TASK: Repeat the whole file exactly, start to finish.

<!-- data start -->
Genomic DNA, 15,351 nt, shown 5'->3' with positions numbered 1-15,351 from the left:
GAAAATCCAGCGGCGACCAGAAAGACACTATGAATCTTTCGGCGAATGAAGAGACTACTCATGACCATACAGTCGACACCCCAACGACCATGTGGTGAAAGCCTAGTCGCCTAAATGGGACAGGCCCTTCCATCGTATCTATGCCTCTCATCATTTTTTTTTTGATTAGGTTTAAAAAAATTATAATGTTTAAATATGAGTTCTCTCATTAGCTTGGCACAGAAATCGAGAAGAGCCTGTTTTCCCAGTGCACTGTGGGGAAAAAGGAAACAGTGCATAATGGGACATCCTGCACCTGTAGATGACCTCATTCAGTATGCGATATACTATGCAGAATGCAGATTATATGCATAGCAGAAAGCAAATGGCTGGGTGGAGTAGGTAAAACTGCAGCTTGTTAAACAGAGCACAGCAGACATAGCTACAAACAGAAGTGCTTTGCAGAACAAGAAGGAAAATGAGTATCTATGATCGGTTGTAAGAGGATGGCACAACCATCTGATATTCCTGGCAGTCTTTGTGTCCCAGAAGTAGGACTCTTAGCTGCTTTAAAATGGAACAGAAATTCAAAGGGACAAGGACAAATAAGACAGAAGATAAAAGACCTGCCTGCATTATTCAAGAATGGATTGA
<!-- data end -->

Genomic DNA, 15,351 nt, shown 5'->3' with positions numbered 1-15,351 from the left:
GAAAATCCAGCGGCGACCAGAAAGACACTATGAATCTTTCGGCGAATGAAGAGACTACTCATGACCATACAGTCGACACCCCAACGACCATGTGGTGAAAGCCTAGTCGCCTAAATGGGACAGGCCCTTCCATCGTATCTATGCCTCTCATCATTTTTTTTTTGATTAGGTTTAAAAAAATTATAATGTTTAAATATGAGTTCTCTCATTAGCTTGGCACAGAAATCGAGAAGAGCCTGTTTTCCCAGTGCACTGTGGGGAAAAAGGAAACAGTGCATAATGGGACATCCTGCACCTGTAGATGACCTCATTCAGTATGCGATATACTATGCAGAATGCAGATTATATGCATAGCAGAAAGCAAATGGCTGGGTGGAGTAGGTAAAACTGCAGCTTGTTAAACAGAGCACAGCAGACATAGCTACAAACAGAAGTGCTTTGCAGAACAAGAAGGAAAATGAGTATCTATGATCGGTTGTAAGAGGATGGCACAACCATCTGATATTCCTGGCAGTCTTTGTGTCCCAGAAGTAGGACTCTTAGCTGCTTTAAAATGGAACAGAAATTCAAAGGGACAAGGACAAATAAGACAGAAGATAAAAGACCTGCCTGCATTATTCAAGAATGGATTGA